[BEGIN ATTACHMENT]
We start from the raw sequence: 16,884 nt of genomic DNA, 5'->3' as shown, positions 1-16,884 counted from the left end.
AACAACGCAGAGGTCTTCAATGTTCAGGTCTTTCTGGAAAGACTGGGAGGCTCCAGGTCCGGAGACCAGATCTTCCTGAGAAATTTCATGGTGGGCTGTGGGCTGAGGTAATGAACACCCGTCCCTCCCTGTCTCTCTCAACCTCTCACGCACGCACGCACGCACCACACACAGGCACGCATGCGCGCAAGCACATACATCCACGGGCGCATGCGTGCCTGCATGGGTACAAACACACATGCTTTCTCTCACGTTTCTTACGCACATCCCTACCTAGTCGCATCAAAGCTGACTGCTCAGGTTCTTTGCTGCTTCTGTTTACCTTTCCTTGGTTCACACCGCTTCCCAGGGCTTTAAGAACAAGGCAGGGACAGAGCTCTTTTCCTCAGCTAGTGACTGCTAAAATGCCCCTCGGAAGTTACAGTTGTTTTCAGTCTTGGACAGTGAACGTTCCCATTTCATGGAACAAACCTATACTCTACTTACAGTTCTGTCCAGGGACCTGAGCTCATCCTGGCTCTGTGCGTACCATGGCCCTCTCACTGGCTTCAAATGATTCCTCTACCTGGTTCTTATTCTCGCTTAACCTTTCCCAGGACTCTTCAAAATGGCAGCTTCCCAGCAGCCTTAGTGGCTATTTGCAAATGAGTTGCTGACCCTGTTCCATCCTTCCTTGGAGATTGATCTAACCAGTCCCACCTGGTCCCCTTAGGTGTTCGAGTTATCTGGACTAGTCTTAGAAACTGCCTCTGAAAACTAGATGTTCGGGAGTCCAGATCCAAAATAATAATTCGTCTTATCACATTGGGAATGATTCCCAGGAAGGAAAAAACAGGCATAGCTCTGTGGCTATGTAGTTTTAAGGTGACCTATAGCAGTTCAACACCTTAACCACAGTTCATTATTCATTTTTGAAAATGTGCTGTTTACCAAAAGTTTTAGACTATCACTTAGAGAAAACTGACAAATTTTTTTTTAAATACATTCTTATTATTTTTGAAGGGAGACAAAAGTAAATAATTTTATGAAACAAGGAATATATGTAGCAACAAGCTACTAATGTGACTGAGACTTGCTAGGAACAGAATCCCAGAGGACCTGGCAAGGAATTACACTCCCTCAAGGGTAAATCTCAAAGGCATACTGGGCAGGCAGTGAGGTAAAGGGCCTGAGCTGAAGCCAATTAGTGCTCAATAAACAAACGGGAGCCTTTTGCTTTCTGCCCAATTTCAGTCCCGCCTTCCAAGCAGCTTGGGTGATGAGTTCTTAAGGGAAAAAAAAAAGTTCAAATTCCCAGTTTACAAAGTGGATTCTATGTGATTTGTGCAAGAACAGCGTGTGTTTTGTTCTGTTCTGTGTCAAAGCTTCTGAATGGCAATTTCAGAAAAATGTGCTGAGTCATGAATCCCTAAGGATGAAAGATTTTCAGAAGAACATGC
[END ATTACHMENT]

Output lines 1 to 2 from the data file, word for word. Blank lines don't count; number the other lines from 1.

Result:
We start from the raw sequence: 16,884 nt of genomic DNA, 5'->3' as shown, positions 1-16,884 counted from the left end.
AACAACGCAGAGGTCTTCAATGTTCAGGTCTTTCTGGAAAGACTGGGAGGCTCCAGGTCCGGAGACCAGATCTTCCTGAGAAATTTCATGGTGGGCTGTGGGCTGAGGTAATGAACACCCGTCCCTCCCTGTCTCTCTCAACCTCTCACGCACGCACGCACGCACCACACACAGGCACGCATGCGCGCAAGCACATACATCCACGGGCGCATGCGTGCCTGCATGGGTACAAACACACATGCTTTCTCTCACGTTTCTTACGCACATCCCTACCTAGTCGCATCAAAGCTGACTGCTCAGGTTCTTTGCTGCTTCTGTTTACCTTTCCTTGGTTCACACCGCTTCCCAGGGCTTTAAGAACAAGGCAGGGACAGAGCTCTTTTCCTCAGCTAGTGACTGCTAAAATGCCCCTCGGAAGTTACAGTTGTTTTCAGTCTTGGACAGTGAACGTTCCCATTTCATGGAACAAACCTATACTCTACTTACAGTTCTGTCCAGGGACCTGAGCTCATCCTGGCTCTGTGCGTACCATGGCCCTCTCACTGGCTTCAAATGATTCCTCTACCTGGTTCTTATTCTCGCTTAACCTTTCCCAGGACTCTTCAAAATGGCAGCTTCCCAGCAGCCTTAGTGGCTATTTGCAAATGAGTTGCTGACCCTGTTCCATCCTTCCTTGGAGATTGATCTAACCAGTCCCACCTGGTCCCCTTAGGTGTTCGAGTTATCTGGACTAGTCTTAGAAACTGCCTCTGAAAACTAGATGTTCGGGAGTCCAGATCCAAAATAATAATTCGTCTTATCACATTGGGAATGATTCCCAGGAAGGAAAAAACAGGCATAGCTCTGTGGCTATGTAGTTTTAAGGTGACCTATAGCAGTTCAACACCTTAACCACAGTTCATTATTCATTTTTGAAAATGTGCTGTTTACCAAAAGTTTTAGACTATCACTTAGAGAAAACTGACAAATTTTTTTTTAAATACATTCTTATTATTTTTGAAGGGAGACAAAAGTAAATAATTTTATGAAACAAGGAATATATGTAGCAACAAGCTACTAATGTGACTGAGACTTGCTAGGAACAGAATCCCAGAGGACCTGGCAAGGAATTACACTCCCTCAAGGGTAAATCTCAAAGGCATACTGGGCAGGCAGTGAGGTAAAGGGCCTGAGCTGAAGCCAATTAGTGCTCAATAAACAAACGGGAGCCTTTTGCTTTCTGCCCAATTTCAGTCCCGCCTTCCAAGCAGCTTGGGTGATGAGTTCTTAAGGGAAAAAAAAAAGTTCAAATTCCCAGTTTACAAAGTGGATTCTATGTGATTTGTGCAAGAACAGCGTGTGTTTTGTTCTGTTCTGTGTCAAAGCTTCTGAATGGCAATTTCAGAAAAATGTGCTGAGTCATGAATCCCTAAGGATGAAAGATTTTCAGAAGAACATGC